Industry superannuation funds operating in-house investment management functions are just as much vertically-integrated as banks with financial planning arms, according to the Australian Bankers Association (ABA).
The ABA has sought to use its submission to the current Senate Inquiry into the Scrutiny of Financial Advice to argue that claim that forms of vertical integration are common across the financial services value chain, including with respect to superannuation funds.
The submission said that recent commentary in the financial advice community, the Financial System Inquiry (FSI) interim report and the media had focussed on the concept of vertically integrated business models and "the impact these structures have on the management of perceived and actual conflicts interest".
"The term ‘vertically integrated' has come to mean a business operating model where legally related companies run financial services businesses across the financial services value chain," it said. "This is an example of vertical integration; however, some form of vertical integration is common across the financial services industry."
The submission then exampled:
Superannuation funds operating in house investment management functions; product issuers providing financial advice, including intra-fund advice, on products they manufacture;
Product issuers having commercial partnerships with financial advice businesses, administration services and other relationships;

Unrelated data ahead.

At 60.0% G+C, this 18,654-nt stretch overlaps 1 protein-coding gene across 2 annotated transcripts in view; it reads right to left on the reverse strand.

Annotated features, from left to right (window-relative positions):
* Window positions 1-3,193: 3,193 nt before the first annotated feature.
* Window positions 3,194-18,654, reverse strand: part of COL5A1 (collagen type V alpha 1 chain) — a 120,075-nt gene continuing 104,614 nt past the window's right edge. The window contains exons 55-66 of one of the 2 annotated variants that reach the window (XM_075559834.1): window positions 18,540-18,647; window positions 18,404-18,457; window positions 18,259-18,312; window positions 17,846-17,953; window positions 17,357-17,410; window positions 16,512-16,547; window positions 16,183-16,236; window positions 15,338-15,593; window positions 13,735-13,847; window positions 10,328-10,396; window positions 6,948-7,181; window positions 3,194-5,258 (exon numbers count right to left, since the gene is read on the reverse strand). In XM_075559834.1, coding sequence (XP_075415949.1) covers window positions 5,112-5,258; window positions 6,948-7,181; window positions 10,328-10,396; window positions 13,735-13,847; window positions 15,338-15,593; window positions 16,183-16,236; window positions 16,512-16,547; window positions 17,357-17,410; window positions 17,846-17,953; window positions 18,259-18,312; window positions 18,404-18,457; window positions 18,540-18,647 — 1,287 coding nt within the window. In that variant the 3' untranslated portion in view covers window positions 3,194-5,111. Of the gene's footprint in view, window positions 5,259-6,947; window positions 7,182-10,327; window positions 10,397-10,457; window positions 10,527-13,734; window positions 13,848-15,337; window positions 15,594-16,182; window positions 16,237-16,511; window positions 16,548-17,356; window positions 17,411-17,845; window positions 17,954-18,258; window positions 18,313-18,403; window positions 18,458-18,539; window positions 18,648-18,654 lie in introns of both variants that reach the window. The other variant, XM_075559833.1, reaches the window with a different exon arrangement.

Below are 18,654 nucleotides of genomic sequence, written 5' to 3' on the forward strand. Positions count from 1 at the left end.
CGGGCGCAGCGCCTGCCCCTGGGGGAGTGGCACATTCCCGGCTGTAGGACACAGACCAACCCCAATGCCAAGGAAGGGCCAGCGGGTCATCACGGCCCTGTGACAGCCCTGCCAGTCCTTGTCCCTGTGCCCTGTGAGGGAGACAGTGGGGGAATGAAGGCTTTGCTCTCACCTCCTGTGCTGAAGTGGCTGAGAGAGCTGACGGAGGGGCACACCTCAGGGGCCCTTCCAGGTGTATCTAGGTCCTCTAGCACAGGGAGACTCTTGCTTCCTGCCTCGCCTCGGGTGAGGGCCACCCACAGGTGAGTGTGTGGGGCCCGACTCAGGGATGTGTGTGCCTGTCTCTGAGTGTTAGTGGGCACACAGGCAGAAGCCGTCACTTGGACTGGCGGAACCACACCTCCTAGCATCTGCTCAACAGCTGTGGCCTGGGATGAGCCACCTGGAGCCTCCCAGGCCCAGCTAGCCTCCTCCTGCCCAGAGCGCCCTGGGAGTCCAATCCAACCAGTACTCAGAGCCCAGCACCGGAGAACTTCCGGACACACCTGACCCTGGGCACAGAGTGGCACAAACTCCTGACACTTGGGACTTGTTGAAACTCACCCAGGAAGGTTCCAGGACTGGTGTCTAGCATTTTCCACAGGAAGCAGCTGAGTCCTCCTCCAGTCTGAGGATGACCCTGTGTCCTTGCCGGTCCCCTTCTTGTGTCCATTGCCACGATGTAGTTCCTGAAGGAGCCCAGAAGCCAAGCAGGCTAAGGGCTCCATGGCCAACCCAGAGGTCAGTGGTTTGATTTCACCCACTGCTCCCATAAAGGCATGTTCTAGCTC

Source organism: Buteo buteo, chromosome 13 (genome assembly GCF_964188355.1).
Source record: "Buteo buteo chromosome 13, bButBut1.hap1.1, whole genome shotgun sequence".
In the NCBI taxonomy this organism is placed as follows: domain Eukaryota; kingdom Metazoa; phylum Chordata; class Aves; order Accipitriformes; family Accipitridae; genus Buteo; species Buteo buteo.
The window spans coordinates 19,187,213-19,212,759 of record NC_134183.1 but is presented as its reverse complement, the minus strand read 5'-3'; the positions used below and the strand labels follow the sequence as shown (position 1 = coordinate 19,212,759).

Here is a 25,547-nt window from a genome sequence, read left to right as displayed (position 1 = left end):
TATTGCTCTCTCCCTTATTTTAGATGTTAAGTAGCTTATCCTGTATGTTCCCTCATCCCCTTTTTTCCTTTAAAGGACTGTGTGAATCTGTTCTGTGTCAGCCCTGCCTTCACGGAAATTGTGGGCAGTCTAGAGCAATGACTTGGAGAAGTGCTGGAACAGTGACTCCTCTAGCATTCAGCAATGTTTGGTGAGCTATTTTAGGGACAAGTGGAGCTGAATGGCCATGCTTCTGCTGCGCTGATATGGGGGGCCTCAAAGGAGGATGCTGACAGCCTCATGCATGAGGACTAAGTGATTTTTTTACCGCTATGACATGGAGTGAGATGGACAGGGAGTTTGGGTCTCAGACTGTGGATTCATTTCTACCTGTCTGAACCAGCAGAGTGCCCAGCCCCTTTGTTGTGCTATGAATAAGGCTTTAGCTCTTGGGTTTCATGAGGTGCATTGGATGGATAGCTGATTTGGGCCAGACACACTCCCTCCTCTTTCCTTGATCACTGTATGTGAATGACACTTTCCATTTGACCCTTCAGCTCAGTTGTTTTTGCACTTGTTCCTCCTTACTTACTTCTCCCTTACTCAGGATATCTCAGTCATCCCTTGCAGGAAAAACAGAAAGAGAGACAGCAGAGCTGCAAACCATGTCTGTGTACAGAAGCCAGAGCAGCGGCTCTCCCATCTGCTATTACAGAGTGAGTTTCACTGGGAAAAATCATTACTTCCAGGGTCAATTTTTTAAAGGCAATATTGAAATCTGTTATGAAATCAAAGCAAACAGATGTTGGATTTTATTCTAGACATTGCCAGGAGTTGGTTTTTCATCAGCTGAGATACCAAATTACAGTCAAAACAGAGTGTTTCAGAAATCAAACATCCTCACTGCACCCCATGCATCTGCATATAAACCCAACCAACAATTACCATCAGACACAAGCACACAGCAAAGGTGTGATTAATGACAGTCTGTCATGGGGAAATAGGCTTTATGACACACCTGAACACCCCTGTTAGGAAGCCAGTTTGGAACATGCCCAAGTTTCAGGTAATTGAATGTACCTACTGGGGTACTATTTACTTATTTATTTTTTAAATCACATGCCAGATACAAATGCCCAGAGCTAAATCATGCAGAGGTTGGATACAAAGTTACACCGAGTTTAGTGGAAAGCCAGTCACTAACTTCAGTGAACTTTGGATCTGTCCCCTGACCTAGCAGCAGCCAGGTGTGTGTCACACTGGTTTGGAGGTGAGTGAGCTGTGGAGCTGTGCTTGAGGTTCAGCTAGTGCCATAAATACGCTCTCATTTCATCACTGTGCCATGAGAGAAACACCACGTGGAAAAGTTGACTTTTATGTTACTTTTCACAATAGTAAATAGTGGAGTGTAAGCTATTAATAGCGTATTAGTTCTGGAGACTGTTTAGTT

Commercial financial advice referral arrangements; and
Financial advice businesses operating or having an interest in investment platforms or Managed Discretionary Account (MDA) facilities.
The ABA submission said most attention was being directed towards financial product manufacturers such as banks with related party financial advice businesses with the suggestion that this gave rise to conflicts of interest.
However it claimed there was a well-developed set of obligations relating to the management of conflicts of interest including the provisions of the Corporations Act and the Superannuation Industry Supervision Act as well as general law obligations.
"For consumers, vertically integrated business models offer a value proposition of investment, innovation, specialisation and capital strength," the ABA submission said. "A relationship with a bank, across the financial services value chain, can allow the bank to develop a better understanding of the objectives, financial situation and needs of their client, and therefore provide better quality financial advice and, where reasonable and appropriate, better targeted product solutions."